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Biochemistry. 1998 Jul 14;37(28):9877-83.

Local stability and dynamics of apocytochrome b562 examined by the dependence of hydrogen exchange on hydrostatic pressure.

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Department of Chemistry and Biological Sciences, State University of New York at Buffalo 14260-3000, USA.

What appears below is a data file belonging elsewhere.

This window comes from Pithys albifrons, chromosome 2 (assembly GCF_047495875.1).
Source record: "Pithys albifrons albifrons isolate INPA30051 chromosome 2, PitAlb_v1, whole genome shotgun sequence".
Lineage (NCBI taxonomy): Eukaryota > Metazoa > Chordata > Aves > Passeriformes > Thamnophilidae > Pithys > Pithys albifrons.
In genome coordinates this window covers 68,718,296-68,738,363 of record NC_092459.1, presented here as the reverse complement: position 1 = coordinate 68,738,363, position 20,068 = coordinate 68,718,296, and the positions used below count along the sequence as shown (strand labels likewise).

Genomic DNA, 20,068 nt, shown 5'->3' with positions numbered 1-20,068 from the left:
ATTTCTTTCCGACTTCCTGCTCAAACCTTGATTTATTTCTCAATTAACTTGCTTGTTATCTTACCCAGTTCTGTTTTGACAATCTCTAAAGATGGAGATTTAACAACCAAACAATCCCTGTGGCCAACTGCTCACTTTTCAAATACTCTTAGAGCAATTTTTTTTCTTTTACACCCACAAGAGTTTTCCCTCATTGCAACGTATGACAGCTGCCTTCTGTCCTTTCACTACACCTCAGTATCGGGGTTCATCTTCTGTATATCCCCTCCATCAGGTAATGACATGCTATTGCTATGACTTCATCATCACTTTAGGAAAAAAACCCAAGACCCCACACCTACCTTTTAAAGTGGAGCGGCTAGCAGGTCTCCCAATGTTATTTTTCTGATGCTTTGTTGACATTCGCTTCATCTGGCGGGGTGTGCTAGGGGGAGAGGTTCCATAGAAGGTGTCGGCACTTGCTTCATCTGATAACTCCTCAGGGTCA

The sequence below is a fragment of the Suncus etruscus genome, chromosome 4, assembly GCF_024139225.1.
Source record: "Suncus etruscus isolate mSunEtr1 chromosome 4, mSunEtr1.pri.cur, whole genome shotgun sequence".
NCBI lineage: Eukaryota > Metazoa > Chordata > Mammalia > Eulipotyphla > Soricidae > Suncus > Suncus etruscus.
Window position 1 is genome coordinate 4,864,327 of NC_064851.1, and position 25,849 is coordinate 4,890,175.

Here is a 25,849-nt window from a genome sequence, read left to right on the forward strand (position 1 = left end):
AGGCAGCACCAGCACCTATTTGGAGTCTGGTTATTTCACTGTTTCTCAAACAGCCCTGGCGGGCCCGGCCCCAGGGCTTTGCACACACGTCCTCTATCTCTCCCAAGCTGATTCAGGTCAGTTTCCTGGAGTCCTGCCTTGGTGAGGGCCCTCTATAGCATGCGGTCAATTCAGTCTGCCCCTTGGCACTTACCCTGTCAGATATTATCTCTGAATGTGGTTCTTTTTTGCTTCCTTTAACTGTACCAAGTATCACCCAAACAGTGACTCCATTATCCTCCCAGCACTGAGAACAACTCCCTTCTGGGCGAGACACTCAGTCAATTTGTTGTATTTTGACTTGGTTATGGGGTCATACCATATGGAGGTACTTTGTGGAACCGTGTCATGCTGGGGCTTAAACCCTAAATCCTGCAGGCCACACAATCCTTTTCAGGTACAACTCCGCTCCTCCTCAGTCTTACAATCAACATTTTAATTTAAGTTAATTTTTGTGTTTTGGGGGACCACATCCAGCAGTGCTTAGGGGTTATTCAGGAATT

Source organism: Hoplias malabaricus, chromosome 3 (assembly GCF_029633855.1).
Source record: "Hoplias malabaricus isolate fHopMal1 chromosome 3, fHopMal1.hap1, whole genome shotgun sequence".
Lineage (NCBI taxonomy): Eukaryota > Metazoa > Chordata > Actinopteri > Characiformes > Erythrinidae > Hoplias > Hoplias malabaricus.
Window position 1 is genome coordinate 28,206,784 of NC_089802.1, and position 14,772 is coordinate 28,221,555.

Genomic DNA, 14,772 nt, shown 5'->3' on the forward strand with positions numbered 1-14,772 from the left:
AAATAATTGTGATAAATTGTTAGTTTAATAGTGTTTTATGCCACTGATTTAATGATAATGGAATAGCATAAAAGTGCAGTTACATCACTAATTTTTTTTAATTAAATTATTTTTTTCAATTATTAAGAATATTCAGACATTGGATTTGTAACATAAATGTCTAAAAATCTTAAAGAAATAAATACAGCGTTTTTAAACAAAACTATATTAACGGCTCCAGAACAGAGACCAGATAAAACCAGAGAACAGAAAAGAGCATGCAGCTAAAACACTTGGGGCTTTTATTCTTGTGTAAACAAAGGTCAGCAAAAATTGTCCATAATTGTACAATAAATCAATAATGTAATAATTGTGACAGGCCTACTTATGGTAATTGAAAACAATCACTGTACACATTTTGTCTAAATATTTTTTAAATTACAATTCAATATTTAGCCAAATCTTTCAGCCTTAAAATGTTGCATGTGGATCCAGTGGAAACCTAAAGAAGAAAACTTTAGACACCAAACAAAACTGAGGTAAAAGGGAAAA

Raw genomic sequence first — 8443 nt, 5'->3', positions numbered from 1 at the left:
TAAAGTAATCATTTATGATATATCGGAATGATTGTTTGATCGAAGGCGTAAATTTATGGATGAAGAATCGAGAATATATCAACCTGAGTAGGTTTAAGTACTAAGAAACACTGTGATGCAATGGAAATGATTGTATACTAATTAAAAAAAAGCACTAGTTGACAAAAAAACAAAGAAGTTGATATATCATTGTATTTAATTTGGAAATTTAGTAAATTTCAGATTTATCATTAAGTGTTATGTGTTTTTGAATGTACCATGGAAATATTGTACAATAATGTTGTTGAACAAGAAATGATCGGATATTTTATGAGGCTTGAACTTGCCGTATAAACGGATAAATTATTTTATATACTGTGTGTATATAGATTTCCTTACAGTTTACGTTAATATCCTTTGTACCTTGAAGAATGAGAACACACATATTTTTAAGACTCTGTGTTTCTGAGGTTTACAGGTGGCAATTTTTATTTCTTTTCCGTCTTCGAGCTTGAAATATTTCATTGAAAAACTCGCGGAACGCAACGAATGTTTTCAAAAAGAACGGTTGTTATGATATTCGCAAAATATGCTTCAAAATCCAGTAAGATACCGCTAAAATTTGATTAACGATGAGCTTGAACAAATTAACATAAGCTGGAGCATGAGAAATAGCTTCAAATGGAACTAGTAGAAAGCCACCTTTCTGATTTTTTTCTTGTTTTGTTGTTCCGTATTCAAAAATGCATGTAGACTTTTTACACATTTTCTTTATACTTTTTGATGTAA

Hydrostatic pressure is used to perturb the manifold of states available to apocytochrome b562 and to examine the energetics and dynamics of the protein using hydrogen exchange monitored in real-time by heteronuclear spectroscopy at pressures ranging up to 1. 1 kbar. An analytical framework for interpreting the effects of hydrostatic pressure on the physical events leading to protein hydrogen exchange is presented. The protein is found to have three regions of subglobal cooperative stability. The most stable region, or core, is composed of the central two helices of the bundle. The dependence of the global unfolding free energy upon pressure is first order and associated with a negative volume change of -102 mL mol-1. Two additional regions of cooperative structure are identified, and both also have negative volume changes associated with their unfolding at high pressure. Surprisingly, one of the subglobal unfolding units shows a significant positive volume change at low pressures (<200 bar) suggesting the presence of a highly mispacked open state at ambient pressure. The three regions of cooperative stability are the same as identified by perturbation with chemical denaturant. The implications of these results for issues in protein folding and the form of the energy landscape of globular proteins are discussed.

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